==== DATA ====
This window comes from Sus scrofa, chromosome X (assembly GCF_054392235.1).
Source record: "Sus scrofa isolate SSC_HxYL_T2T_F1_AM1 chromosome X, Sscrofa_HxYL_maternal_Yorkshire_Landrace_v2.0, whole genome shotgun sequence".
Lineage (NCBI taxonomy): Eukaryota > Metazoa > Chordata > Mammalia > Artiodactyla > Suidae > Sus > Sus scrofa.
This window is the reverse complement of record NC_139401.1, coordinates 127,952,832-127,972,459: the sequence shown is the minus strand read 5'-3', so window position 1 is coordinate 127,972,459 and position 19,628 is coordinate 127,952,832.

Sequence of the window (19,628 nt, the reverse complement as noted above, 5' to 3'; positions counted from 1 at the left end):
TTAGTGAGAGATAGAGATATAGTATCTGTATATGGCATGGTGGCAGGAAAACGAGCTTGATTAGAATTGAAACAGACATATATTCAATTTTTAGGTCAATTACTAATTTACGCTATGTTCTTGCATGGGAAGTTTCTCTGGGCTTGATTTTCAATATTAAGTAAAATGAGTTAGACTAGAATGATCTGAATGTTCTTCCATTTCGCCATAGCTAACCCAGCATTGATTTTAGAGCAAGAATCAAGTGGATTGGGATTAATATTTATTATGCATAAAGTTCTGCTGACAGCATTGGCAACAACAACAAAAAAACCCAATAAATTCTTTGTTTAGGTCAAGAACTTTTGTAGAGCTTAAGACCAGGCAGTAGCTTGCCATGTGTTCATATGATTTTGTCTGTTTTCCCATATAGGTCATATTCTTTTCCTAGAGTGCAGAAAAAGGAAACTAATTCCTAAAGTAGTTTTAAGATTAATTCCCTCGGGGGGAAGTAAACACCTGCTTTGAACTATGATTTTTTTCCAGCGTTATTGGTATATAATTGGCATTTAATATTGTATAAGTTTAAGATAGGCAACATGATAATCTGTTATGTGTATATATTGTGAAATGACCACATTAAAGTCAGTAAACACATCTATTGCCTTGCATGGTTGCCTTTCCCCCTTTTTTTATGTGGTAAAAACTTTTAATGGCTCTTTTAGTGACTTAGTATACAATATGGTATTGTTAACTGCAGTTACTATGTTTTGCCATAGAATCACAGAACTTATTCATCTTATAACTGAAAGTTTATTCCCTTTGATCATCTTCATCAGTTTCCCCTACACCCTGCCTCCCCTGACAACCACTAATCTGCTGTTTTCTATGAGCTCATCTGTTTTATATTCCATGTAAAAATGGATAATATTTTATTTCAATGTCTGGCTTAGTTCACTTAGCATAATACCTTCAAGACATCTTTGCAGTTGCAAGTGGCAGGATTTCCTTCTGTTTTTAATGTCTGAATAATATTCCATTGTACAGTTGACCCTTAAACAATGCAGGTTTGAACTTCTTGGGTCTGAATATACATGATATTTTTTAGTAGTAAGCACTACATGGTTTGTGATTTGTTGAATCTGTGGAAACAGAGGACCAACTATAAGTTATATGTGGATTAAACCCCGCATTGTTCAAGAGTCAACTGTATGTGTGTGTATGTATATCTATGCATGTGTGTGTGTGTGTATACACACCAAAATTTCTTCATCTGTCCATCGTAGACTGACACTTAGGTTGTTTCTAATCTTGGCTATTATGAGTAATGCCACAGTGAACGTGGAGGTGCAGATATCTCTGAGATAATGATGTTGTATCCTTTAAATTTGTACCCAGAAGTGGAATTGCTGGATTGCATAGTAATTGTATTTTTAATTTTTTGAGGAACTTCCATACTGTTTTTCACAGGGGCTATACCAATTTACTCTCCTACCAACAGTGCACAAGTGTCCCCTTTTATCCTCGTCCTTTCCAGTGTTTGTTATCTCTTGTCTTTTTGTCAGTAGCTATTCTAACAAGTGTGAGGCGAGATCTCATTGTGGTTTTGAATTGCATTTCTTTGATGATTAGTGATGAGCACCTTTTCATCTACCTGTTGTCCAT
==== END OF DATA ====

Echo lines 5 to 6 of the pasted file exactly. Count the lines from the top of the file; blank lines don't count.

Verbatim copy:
Sequence of the window (19,628 nt, the reverse complement as noted above, 5' to 3'; positions counted from 1 at the left end):
TTAGTGAGAGATAGAGATATAGTATCTGTATATGGCATGGTGGCAGGAAAACGAGCTTGATTAGAATTGAAACAGACATATATTCAATTTTTAGGTCAATTACTAATTTACGCTATGTTCTTGCATGGGAAGTTTCTCTGGGCTTGATTTTCAATATTAAGTAAAATGAGTTAGACTAGAATGATCTGAATGTTCTTCCATTTCGCCATAGCTAACCCAGCATTGATTTTAGAGCAAGAATCAAGTGGATTGGGATTAATATTTATTATGCATAAAGTTCTGCTGACAGCATTGGCAACAACAACAAAAAAACCCAATAAATTCTTTGTTTAGGTCAAGAACTTTTGTAGAGCTTAAGACCAGGCAGTAGCTTGCCATGTGTTCATATGATTTTGTCTGTTTTCCCATATAGGTCATATTCTTTTCCTAGAGTGCAGAAAAAGGAAACTAATTCCTAAAGTAGTTTTAAGATTAATTCCCTCGGGGGGAAGTAAACACCTGCTTTGAACTATGATTTTTTTCCAGCGTTATTGGTATATAATTGGCATTTAATATTGTATAAGTTTAAGATAGGCAACATGATAATCTGTTATGTGTATATATTGTGAAATGACCACATTAAAGTCAGTAAACACATCTATTGCCTTGCATGGTTGCCTTTCCCCCTTTTTTTATGTGGTAAAAACTTTTAATGGCTCTTTTAGTGACTTAGTATACAATATGGTATTGTTAACTGCAGTTACTATGTTTTGCCATAGAATCACAGAACTTATTCATCTTATAACTGAAAGTTTATTCCCTTTGATCATCTTCATCAGTTTCCCCTACACCCTGCCTCCCCTGACAACCACTAATCTGCTGTTTTCTATGAGCTCATCTGTTTTATATTCCATGTAAAAATGGATAATATTTTATTTCAATGTCTGGCTTAGTTCACTTAGCATAATACCTTCAAGACATCTTTGCAGTTGCAAGTGGCAGGATTTCCTTCTGTTTTTAATGTCTGAATAATATTCCATTGTACAGTTGACCCTTAAACAATGCAGGTTTGAACTTCTTGGGTCTGAATATACATGATATTTTTTAGTAGTAAGCACTACATGGTTTGTGATTTGTTGAATCTGTGGAAACAGAGGACCAACTATAAGTTATATGTGGATTAAACCCCGCATTGTTCAAGAGTCAACTGTATGTGTGTGTATGTATATCTATGCATGTGTGTGTGTGTGTATACACACCAAAATTTCTTCATCTGTCCATCGTAGACTGACACTTAGGTTGTTTCTAATCTTGGCTATTATGAGTAATGCCACAGTGAACGTGGAGGTGCAGATATCTCTGAGATAATGATGTTGTATCCTTTAAATTTGTACCCAGAAGTGGAATTGCTGGATTGCATAGTAATTGTATTTTTAATTTTTTGAGGAACTTCCATACTGTTTTTCACAGGGGCTATACCAATTTACTCTCCTACCAACAGTGCACAAGTGTCCCCTTTTATCCTCGTCCTTTCCAGTGTTTGTTATCTCTTGTCTTTTTGTCAGTAGCTATTCTAACAAGTGTGAGGCGAGATCTCATTGTGGTTTTGAATTGCATTTCTTTGATGATTAGTGATGAGCACCTTTTCATCTACCTGTTGTCCAT